The shortfall for the 59 per cent account has been further compounded by the transfer of already approved applications under the 59 per cent account from previous phases, with a total value of over $1.6 billion, to phase X for funding purposes.  Thus the total revenue available under the 59 per cent account during phase X is, in fact, $1.727 billion.  Additional applications submitted under phase X with a total value of $614 million have been approved and funded, leaving only a balance of $1.113 billion still available for funding new contracts.  However, after deducting $590 million and $260 million, respectively, reserved for oil spare parts and contracts related to special allocations, the estimated available unencumbered funds under the 59 per cent account now total $261 million.   At present we already have approved applications with a total value of $570 million waiting to be funded.  Thus we have a shortfall of $300 million required under the 59 per cent account. 

I am distributing copies of the revised annex III to the report of the Secretary-General, providing information as at 23 November, concerning the status of ESB (59 per cent) account applications for all sectors, along with a table providing information on the status of ESB (59 per cent) account applications for phase X.

In view of the drastic shortfall in funding the purchase of supplies and equipment under the 59 per cent account, now more than ever, it is incumbent on the Government of Iraq to take all measures necessary to expedite action by the Central Bank of Iraq with regard to the opening of the letters of credit for approved 583 applications with a total value of  $883 million, for which the funds have been blocked in BNP-Paribas, covering all sectors, including for example, $186 million in the health sector, $111 million in agriculture sector, $100 million in water and sanitation sector, $139 million in the education sector.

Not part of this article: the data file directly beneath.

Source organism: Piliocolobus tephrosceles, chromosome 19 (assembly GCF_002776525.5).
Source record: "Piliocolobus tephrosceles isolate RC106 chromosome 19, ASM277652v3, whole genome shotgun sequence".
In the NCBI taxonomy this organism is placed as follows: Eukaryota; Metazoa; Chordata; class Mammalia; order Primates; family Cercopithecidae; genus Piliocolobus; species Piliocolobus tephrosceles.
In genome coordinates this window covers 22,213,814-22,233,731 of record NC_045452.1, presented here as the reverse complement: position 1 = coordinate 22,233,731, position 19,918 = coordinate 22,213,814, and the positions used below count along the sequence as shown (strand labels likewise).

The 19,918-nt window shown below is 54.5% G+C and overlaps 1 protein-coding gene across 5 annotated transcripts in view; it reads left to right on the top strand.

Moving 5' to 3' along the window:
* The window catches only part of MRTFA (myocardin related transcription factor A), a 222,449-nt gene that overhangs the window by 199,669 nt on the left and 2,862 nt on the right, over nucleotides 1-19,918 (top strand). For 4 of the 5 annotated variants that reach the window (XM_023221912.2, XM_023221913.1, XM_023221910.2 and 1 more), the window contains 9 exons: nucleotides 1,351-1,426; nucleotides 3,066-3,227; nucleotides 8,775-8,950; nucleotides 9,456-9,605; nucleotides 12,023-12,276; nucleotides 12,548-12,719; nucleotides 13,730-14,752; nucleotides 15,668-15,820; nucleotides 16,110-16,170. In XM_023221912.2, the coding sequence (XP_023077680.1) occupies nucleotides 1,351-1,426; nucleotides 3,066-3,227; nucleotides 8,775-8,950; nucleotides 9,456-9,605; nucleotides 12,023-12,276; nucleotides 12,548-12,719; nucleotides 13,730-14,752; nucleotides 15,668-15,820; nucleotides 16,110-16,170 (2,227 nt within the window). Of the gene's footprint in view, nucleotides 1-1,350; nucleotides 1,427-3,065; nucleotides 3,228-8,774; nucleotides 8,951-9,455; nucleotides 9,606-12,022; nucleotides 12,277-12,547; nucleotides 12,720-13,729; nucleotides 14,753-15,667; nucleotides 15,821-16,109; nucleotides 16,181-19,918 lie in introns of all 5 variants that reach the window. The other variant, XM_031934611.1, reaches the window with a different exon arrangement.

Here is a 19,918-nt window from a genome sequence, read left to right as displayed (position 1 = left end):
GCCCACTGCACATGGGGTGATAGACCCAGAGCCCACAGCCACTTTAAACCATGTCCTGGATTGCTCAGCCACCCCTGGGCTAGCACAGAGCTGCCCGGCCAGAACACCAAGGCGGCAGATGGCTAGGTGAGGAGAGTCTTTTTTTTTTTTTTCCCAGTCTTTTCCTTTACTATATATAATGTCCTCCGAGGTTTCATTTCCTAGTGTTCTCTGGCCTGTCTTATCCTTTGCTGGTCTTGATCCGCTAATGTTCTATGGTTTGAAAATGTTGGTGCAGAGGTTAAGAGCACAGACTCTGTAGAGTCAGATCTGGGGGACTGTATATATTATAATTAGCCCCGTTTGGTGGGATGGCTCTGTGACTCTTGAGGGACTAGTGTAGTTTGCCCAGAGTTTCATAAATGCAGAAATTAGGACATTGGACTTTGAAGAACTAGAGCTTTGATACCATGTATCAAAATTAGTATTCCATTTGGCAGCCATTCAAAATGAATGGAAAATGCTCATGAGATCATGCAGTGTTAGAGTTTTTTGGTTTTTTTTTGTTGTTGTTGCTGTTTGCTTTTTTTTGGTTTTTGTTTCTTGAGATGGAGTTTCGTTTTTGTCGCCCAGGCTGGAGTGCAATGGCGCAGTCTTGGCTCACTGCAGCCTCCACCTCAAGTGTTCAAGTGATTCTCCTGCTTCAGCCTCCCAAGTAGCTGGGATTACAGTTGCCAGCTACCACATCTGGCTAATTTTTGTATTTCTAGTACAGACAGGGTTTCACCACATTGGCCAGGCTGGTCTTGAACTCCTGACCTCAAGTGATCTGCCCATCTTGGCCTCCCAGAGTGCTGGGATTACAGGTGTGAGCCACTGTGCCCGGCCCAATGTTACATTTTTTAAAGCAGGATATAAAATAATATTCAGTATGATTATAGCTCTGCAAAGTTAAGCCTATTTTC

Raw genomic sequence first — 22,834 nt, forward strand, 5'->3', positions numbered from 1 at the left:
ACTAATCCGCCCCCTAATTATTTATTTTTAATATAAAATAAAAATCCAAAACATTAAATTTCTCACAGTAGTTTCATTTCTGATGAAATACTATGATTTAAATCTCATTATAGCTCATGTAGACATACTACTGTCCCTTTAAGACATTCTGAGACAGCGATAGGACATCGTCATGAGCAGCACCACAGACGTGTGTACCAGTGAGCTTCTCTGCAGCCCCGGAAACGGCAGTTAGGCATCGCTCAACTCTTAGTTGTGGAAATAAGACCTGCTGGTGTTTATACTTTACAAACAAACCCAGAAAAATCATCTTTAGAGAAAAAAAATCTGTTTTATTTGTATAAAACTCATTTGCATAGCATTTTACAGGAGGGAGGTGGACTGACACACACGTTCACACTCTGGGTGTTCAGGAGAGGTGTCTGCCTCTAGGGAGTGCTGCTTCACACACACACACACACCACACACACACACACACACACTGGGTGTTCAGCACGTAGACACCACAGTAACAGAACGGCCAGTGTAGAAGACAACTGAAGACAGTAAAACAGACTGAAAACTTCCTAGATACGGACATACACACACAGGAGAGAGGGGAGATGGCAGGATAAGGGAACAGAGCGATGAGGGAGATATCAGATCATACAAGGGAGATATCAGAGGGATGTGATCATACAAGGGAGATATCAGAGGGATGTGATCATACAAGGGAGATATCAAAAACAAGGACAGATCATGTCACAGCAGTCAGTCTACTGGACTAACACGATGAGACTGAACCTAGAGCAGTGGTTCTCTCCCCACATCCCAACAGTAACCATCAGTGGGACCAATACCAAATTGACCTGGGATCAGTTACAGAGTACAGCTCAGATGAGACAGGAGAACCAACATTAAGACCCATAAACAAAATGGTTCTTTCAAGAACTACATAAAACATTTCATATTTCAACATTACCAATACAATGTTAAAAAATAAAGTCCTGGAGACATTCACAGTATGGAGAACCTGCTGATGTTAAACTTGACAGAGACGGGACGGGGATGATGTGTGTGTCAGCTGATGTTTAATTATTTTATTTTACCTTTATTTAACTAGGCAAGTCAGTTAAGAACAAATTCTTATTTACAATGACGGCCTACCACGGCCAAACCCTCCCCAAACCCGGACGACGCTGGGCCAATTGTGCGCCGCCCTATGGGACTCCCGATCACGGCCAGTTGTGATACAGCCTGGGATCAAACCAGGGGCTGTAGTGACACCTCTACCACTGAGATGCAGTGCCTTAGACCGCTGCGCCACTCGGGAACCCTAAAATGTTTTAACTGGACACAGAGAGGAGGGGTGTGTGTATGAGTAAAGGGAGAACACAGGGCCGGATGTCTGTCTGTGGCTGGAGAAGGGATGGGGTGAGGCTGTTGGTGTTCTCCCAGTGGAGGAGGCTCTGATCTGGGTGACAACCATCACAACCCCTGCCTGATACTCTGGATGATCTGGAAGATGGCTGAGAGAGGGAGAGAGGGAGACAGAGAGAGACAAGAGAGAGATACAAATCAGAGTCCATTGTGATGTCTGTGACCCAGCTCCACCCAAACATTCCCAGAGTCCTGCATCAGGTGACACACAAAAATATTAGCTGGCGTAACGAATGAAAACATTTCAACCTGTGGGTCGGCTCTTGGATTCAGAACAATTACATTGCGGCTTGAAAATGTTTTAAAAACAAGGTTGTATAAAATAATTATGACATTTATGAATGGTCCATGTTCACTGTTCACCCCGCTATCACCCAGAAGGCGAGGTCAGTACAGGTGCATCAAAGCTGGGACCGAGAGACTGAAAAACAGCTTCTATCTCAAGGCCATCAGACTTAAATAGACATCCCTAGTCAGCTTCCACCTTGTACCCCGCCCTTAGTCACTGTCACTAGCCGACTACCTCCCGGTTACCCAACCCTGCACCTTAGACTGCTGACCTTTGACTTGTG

Furthermore, in a letter addressed today to the Permanent Representative of Iraq I recommended that in view of the shortfall in funds the Government of Iraq may wish to review the 722 long standing approved applications with a total value of $1.209 billion, for which the necessary funds had been blocked for over a year, but the suppliers concerned had failed to deliver the goods contracted.  The Government may therefore wish to review the performance of the contractors concerned who have failed to deliver the supplies within the time frame specified in the contract or a reasonable period thereafter, and cancel such contracts in order to release the blocked funds for funding other approved applications.   Contracts involved include, among others, over $353 million in the food sector, $151 million in the housing sector, $115 million in agriculture sector, $120 million in electricity sector, $49 million in water and sanitation sector.

Finally, I should like to take this opportunity to express, on behalf of all my colleagues and myself, our sincere thanks to His Excellency Ambassador Ole Peter Kolby, the Chairman of the Security Council Committee, and members of his delegation for their support and cooperation.  I should also like to express our sincere thanks to the members of the Committee as well as to the members of the Security Council for their support and cooperation.